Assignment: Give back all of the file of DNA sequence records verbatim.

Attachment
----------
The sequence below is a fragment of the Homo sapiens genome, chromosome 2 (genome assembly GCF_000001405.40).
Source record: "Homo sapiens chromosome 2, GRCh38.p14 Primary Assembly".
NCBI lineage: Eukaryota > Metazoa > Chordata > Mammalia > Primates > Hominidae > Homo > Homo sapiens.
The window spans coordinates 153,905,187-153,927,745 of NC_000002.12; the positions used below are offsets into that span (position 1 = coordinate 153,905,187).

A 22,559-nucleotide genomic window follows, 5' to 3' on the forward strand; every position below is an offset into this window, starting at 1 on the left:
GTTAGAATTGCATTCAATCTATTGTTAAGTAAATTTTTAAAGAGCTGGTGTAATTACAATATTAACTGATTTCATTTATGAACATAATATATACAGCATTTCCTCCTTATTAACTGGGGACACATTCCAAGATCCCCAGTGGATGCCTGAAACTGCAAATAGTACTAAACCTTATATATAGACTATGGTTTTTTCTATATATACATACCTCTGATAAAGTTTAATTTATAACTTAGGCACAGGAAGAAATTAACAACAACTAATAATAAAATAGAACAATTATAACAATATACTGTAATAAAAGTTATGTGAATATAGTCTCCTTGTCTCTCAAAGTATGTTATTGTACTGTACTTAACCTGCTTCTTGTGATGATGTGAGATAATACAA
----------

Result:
The sequence below is a fragment of the Homo sapiens genome, chromosome 2 (genome assembly GCF_000001405.40).
Source record: "Homo sapiens chromosome 2, GRCh38.p14 Primary Assembly".
NCBI lineage: Eukaryota > Metazoa > Chordata > Mammalia > Primates > Hominidae > Homo > Homo sapiens.
The window spans coordinates 153,905,187-153,927,745 of NC_000002.12; the positions used below are offsets into that span (position 1 = coordinate 153,905,187).

A 22,559-nucleotide genomic window follows, 5' to 3' on the forward strand; every position below is an offset into this window, starting at 1 on the left:
GTTAGAATTGCATTCAATCTATTGTTAAGTAAATTTTTAAAGAGCTGGTGTAATTACAATATTAACTGATTTCATTTATGAACATAATATATACAGCATTTCCTCCTTATTAACTGGGGACACATTCCAAGATCCCCAGTGGATGCCTGAAACTGCAAATAGTACTAAACCTTATATATAGACTATGGTTTTTTCTATATATACATACCTCTGATAAAGTTTAATTTATAACTTAGGCACAGGAAGAAATTAACAACAACTAATAATAAAATAGAACAATTATAACAATATACTGTAATAAAAGTTATGTGAATATAGTCTCCTTGTCTCTCAAAGTATGTTATTGTACTGTACTTAACCTGCTTCTTGTGATGATGTGAGATAATACAA